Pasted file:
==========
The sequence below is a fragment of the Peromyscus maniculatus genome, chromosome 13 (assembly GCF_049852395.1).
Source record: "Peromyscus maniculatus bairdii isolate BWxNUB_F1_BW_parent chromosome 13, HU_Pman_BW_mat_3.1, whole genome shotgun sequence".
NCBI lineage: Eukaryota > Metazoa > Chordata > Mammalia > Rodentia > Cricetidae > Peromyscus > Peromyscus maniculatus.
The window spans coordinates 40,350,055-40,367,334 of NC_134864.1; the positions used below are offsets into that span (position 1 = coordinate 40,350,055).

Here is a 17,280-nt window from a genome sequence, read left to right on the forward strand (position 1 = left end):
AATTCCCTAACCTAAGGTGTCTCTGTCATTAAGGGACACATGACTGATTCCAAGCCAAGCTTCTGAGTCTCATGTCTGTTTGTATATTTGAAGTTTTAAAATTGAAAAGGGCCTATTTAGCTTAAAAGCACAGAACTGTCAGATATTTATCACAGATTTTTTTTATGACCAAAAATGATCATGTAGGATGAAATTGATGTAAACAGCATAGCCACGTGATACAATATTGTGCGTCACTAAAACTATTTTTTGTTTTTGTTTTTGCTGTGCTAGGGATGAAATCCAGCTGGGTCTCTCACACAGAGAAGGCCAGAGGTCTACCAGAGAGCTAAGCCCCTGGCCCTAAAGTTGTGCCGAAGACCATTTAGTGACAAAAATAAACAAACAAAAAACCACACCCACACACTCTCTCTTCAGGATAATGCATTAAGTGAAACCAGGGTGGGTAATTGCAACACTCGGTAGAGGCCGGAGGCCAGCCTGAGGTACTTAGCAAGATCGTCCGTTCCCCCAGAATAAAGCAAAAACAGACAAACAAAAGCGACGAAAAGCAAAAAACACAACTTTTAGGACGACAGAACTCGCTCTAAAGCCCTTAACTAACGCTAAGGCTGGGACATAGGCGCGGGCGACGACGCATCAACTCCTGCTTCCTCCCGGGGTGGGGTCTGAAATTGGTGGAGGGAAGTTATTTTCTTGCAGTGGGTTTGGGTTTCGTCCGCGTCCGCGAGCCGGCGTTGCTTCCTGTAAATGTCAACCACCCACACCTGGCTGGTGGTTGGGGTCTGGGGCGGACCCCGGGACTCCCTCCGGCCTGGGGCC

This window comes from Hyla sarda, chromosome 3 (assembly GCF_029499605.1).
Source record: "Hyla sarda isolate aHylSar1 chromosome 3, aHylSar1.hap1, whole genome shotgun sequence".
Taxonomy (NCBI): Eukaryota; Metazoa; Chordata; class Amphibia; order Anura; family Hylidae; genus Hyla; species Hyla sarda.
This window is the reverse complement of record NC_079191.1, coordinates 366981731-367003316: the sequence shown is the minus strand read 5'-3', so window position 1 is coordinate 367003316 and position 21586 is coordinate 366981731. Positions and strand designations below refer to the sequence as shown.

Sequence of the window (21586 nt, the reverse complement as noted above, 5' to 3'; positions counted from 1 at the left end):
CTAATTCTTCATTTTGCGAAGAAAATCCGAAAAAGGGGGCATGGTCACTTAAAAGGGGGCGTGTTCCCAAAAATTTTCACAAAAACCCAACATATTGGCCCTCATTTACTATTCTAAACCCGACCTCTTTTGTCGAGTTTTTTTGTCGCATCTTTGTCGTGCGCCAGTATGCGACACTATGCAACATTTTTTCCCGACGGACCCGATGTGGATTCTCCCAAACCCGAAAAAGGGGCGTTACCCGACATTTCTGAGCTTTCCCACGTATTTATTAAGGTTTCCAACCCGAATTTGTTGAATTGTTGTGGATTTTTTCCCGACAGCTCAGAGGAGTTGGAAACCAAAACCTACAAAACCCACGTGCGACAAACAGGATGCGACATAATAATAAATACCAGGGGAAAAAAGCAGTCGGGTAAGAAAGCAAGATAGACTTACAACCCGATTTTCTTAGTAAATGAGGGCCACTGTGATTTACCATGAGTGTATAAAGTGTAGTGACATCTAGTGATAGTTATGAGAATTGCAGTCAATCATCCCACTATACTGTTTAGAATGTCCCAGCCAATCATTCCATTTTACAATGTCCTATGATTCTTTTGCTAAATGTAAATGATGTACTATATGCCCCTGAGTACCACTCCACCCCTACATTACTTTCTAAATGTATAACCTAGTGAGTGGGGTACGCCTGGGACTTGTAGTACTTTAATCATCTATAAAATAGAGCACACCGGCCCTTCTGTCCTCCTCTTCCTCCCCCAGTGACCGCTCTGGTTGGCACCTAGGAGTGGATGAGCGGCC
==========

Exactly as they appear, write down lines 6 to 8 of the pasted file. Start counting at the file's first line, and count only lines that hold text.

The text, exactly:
AATTCCCTAACCTAAGGTGTCTCTGTCATTAAGGGACACATGACTGATTCCAAGCCAAGCTTCTGAGTCTCATGTCTGTTTGTATATTTGAAGTTTTAAAATTGAAAAGGGCCTATTTAGCTTAAAAGCACAGAACTGTCAGATATTTATCACAGATTTTTTTTATGACCAAAAATGATCATGTAGGATGAAATTGATGTAAACAGCATAGCCACGTGATACAATATTGTGCGTCACTAAAACTATTTTTTGTTTTTGTTTTTGCTGTGCTAGGGATGAAATCCAGCTGGGTCTCTCACACAGAGAAGGCCAGAGGTCTACCAGAGAGCTAAGCCCCTGGCCCTAAAGTTGTGCCGAAGACCATTTAGTGACAAAAATAAACAAACAAAAAACCACACCCACACACTCTCTCTTCAGGATAATGCATTAAGTGAAACCAGGGTGGGTAATTGCAACACTCGGTAGAGGCCGGAGGCCAGCCTGAGGTACTTAGCAAGATCGTCCGTTCCCCCAGAATAAAGCAAAAACAGACAAACAAAAGCGACGAAAAGCAAAAAACACAACTTTTAGGACGACAGAACTCGCTCTAAAGCCCTTAACTAACGCTAAGGCTGGGACATAGGCGCGGGCGACGACGCATCAACTCCTGCTTCCTCCCGGGGTGGGGTCTGAAATTGGTGGAGGGAAGTTATTTTCTTGCAGTGGGTTTGGGTTTCGTCCGCGTCCGCGAGCCGGCGTTGCTTCCTGTAAATGTCAACCACCCACACCTGGCTGGTGGTTGGGGTCTGGGGCGGACCCCGGGACTCCCTCCGGCCTGGGGCC

This window comes from Hyla sarda, chromosome 3 (assembly GCF_029499605.1).
Source record: "Hyla sarda isolate aHylSar1 chromosome 3, aHylSar1.hap1, whole genome shotgun sequence".